By Peter Higgins
Mar. 17 – The Third Annual Cleantech Investor Panel in Shanghai last night brought together dozens of the region’s leading green technology inventors and investors to discuss the future of Cleantech here in China.
Hosted by China Entrepreneurs at The Westin Bund Center, the event began with an introduction to the China Greentech Report 2009 by Ellen G. Carberry, co-creator of The China Greentech Initiative and Venture Partner at Hao Capital. Other panelists included Michel Brekelmans from L.E.K. Consulting, Andre Loesekrug-Pietri from CEL Partners, and moderator Eric Schmidt, who is the President and Founder of China Entrepreneurs.
The rapid expansion of the Chinese economy has helped lift the country onto the world stage but, at the same time, has had a negative impact on the environment. In 2006, China emerged as the world’s largest emitter of greenhouse gases, accounting for 20 percent of the world’s GLTG emissions. According to the China Greentech Initiative, industrial production accounts for 50 percent of Chinese GDP. Furthermore, 70 percent the country’s energy comes from coal, compared to the world average of 30 percent.
Recently, the Chinese government has made significant strides in promoting clean technology in order to address the grave environmental situation. During the panel discussion Carberry said the Chinese government is, “acting quite progressively and proactively to turn the ship.” As part of China’s green push, the government has strengthened environmental regulations, increased subsidies, and provided numerous tax benefits for Cleantech industries.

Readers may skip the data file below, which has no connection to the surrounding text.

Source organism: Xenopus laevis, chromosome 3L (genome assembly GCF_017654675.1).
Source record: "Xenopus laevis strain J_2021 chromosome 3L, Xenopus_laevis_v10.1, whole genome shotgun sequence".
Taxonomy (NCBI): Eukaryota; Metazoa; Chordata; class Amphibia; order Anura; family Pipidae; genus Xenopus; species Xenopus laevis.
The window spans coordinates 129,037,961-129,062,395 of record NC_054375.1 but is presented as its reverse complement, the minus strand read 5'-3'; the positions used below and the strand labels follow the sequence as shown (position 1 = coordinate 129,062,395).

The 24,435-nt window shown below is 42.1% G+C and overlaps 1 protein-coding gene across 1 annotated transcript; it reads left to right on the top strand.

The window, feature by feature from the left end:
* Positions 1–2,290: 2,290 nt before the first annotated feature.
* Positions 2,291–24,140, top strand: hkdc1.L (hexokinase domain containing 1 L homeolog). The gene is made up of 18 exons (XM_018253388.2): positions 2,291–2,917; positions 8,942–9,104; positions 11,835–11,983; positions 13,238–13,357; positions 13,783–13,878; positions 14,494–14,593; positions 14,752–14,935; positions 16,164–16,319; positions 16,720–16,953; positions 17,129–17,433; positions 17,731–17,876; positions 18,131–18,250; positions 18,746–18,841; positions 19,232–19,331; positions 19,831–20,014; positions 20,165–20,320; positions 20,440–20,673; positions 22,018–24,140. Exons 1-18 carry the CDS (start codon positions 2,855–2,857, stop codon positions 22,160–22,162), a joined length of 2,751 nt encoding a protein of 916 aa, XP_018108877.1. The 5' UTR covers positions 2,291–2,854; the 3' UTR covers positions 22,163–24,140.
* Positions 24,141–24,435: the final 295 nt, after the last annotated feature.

While the government has made China one of the most attractive markets for Cleantech investors, Loesekrug-Pietri said that they should do a better job of communicating this to the world. Referencing last year’s climate summit in Copenhagen, he said that many leaders in the west do not understand just how much progress China has made in going green.
As China continues economic expansion, Cleantech solutions will be necessary to manage growth in a sustainable way. Referring to Cleantech, Brekelmans said that the Chinese government, “is very progressive and pragmatic in its thinking,” which will encourage entrepreneurs and investors alike well into the future.
The China Greentech Report 2009 is an open source commercial collaboration of over 80 of the world’s leading green technology companies, entrepreneurs, investors, NGOs and policy advisors. It provides in-depth coverage of seven sectors of the Cleantech industry: cleaner conventional energy, renewable energy, electric power infrastructure, green building, cleaner transportation, cleaner industry and clean water. According to Carberry, the solutions in the report represent a market value of US$1 trillion.
The Prospect of Cleantech in China